October 4, 2018 weblog
How a machine could mark the turning point for DNA data storage
Guzzling, devouring, the words fail to reflect the enormity of it all. Data storage eats up cities' worth of power. Back in March, 3M ran a presentation about data, reminding us there was not going to be anything like a slowing down of data, and then posed the question, ok, so how do we swallow that and at the same time envision a sustainable future?
The Engineer on Wednesday: "According to Cambridge Consultants, conventional mediums of storing data – hard drives in data centres, often accessed as cloud services – will no longer be capable of meeting current data storage needs by as early as 2025."
What to do? Kicking those data centers off the globe is tempting—what with their large footprint and enormous consumption of energy in maintaining their conditions, as in cooling—but what could replace them?
Cambridge Consultants posted an answer in a video on October 2. Long and short: DNA storage—using synthetic DNA—for fitting enormous quantities of data into a tiny footprint. They along with Boston, Massachusetts-based Catalog Technologies are on a mission to encode all the world's information in DNA.
The two, Catalog Technologies along with UK firm Cambridge Consultants, have a partnership and plans for a machine that will encode data in DNA. In doing so, said The Engineer, one could be looking at "a DNA storage solution that could potentially hold all the world's digital data in a space the size of a wardrobe."
What does Cambridge Consultants mean when talking about DNA regarding data storage?
DNA is nature's data storage is their answer. Its chemical stability means information can be stored securely for thousands of years. Antonio Regalado in MIT Technology Review: "DNA can last for thousands of years so long as it's kept relatively cool and dry."
To that end, the goal is a machine, to make the storage fast and commercially viable.
DNA data storage is not a just-discovered concept but they want to take it to the next practical level—like some time next year. According to Park, said Regalado, a single prototype machine will be completed at that time.
"The machine will scale the encoding process, making it affordable and fast enough for commercial pilots slated for next year," the news release stated.
How much, how fast? The machine will consume 1 terabit in 24 hours. They consider this number, however, a "stepping stone" to faster speeds. Hyunjun Park, co-founder and CEO, Catalog Technologies, was quoted in The Engineer. "The machine we are developing with Cambridge Consultants will bring DNA data storage out of the research lab and into the real world."
The Engineer on Wednesday remarked how "dual bottlenecks of cost and speed" had so far hindered the progress of similar systems that encode digital data into strands of synthetic DNA.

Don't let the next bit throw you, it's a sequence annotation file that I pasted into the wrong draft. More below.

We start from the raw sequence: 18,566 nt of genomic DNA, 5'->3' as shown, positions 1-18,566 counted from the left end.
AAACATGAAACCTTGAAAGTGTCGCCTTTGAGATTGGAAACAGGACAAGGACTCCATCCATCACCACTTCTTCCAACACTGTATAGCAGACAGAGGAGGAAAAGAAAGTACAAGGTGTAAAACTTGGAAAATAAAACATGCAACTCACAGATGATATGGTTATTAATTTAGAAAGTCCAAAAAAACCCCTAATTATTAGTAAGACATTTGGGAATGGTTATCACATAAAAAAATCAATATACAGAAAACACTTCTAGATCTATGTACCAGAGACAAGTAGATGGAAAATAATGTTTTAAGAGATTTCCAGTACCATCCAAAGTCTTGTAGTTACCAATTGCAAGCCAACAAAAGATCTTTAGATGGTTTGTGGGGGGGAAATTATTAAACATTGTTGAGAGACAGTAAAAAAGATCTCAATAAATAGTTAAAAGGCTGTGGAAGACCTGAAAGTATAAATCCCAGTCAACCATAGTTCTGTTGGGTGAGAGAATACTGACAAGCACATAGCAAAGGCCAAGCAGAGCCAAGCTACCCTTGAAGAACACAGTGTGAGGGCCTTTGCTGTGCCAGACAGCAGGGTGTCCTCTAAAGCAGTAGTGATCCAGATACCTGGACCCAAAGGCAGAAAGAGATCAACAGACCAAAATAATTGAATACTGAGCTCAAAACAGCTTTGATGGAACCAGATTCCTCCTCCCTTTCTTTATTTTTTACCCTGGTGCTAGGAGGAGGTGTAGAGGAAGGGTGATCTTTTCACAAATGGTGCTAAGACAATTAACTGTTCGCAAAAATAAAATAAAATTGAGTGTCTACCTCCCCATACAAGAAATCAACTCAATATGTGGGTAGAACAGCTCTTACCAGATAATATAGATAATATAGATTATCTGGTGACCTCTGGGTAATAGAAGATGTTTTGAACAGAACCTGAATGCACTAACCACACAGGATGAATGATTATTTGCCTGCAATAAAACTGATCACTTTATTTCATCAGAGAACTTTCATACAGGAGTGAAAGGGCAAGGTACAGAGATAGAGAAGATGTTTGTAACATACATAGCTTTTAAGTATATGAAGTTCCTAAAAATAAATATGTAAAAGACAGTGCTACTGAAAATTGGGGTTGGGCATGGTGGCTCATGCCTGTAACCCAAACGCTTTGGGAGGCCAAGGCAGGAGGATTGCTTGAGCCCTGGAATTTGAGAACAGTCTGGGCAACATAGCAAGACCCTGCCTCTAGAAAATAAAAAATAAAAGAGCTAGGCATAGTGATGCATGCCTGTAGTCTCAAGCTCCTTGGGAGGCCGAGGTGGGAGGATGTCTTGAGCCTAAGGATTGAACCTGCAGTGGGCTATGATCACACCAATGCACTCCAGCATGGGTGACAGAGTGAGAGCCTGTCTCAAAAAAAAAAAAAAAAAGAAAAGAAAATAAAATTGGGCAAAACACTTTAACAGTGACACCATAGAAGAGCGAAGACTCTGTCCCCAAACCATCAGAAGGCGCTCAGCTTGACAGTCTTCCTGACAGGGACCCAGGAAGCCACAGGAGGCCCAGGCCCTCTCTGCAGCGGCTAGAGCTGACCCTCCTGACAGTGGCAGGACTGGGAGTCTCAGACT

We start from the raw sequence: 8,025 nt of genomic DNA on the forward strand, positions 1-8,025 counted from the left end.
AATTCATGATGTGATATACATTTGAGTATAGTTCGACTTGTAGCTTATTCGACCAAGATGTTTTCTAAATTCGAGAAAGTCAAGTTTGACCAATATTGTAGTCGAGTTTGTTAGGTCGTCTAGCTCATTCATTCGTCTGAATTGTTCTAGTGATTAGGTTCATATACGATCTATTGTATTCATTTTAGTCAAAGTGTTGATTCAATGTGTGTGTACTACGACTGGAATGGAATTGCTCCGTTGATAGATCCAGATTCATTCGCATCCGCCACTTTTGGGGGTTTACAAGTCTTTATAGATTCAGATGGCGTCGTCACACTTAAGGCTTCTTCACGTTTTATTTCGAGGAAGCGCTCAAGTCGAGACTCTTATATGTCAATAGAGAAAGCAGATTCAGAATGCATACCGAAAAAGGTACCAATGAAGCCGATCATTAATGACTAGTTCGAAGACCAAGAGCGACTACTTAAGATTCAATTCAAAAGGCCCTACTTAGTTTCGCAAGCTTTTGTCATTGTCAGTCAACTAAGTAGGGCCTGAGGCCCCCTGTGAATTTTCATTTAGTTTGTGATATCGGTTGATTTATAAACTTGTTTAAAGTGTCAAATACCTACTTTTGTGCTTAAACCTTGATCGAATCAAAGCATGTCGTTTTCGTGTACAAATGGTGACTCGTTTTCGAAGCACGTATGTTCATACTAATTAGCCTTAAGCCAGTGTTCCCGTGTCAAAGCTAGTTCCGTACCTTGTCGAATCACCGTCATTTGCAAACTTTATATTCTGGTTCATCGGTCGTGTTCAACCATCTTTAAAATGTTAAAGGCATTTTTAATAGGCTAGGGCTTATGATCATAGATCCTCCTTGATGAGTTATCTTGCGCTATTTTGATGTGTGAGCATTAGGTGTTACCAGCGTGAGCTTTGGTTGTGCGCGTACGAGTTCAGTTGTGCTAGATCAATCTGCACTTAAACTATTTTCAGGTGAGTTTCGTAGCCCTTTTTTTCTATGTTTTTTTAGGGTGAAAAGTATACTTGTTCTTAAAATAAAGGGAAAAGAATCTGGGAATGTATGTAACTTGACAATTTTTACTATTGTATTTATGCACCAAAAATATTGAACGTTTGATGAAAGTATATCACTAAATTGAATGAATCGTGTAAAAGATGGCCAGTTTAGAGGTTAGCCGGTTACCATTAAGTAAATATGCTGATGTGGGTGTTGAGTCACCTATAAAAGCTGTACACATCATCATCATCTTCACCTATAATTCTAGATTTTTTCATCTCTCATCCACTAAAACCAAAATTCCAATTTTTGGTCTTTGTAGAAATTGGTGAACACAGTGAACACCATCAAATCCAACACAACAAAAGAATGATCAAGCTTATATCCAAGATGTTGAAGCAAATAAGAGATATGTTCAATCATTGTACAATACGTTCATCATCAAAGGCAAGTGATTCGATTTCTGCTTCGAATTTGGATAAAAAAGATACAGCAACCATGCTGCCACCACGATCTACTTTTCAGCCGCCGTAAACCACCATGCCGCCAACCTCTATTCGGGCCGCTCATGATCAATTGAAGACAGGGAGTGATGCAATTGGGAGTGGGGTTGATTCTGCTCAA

"Data can be stored in the DNA by transposing binary code into the DNA and then synthesising strings of DNA molecules with that code, which is slow and costly." As such, said Park, DNA data storage for business and government use cases was not looking good.
Antonio Regalado in MIT Technology Review on Tuesday similarly explained the problem, saying that "converting bits into the As, Gs, Cs, and Ts of the genetic code is slow, and it's a laborious process to retrieve the data. The cost of manufacturing customized DNA is also high, running near a million dollars to store a couple of high-resolution DVDs."
Catalog has worked up a proprietary method for encoding data in DNA. Imagine the information content of entire data centers fitting in the palm of your hand.
The Catalog method veers from traditional thinking on DNA data storage. "As an analogy, assume the information to be stored is a book, which can be stored by copying it. The traditional approach would go about this by transcribing the book from start to finish, letter for letter." Then, "if you want to store a different book, you have to start again from scratch, meaning the cost would be doubled."
Instead, their team's approach is like "building a printing press with typefaces." They said that the company rearranges the typefaces, pre-made DNA molecules, to match the contents of the book.
Regalado explained their approach, saying that "the process involves combining inexpensive, short, premade DNA strands into longer bits of DNA that carry information."
A faster, cheaper process results.
Back to the machine. This is no miniaturized sci-fi wonder with an other-worldly glow. Quipped Regalado: "...this thing is huge. It's no flash drive." Picture "a hulking school-bus-size machine that could one day convert movies or data archives into invisible pellets of DNA." That is how Regalado described it.
He wrote in MIT Technology Review with more details. "The rendering shows a door and room enough inside for a couple of technicians. Inside there will need to be a hundred bags or bottles of ready-made DNA, and then an automated laboratory to mix the strands together and perform billions of reactions. You'll also have to squeeze in a DNA sequencing machine—maybe a couple of them—to retrieve the data."
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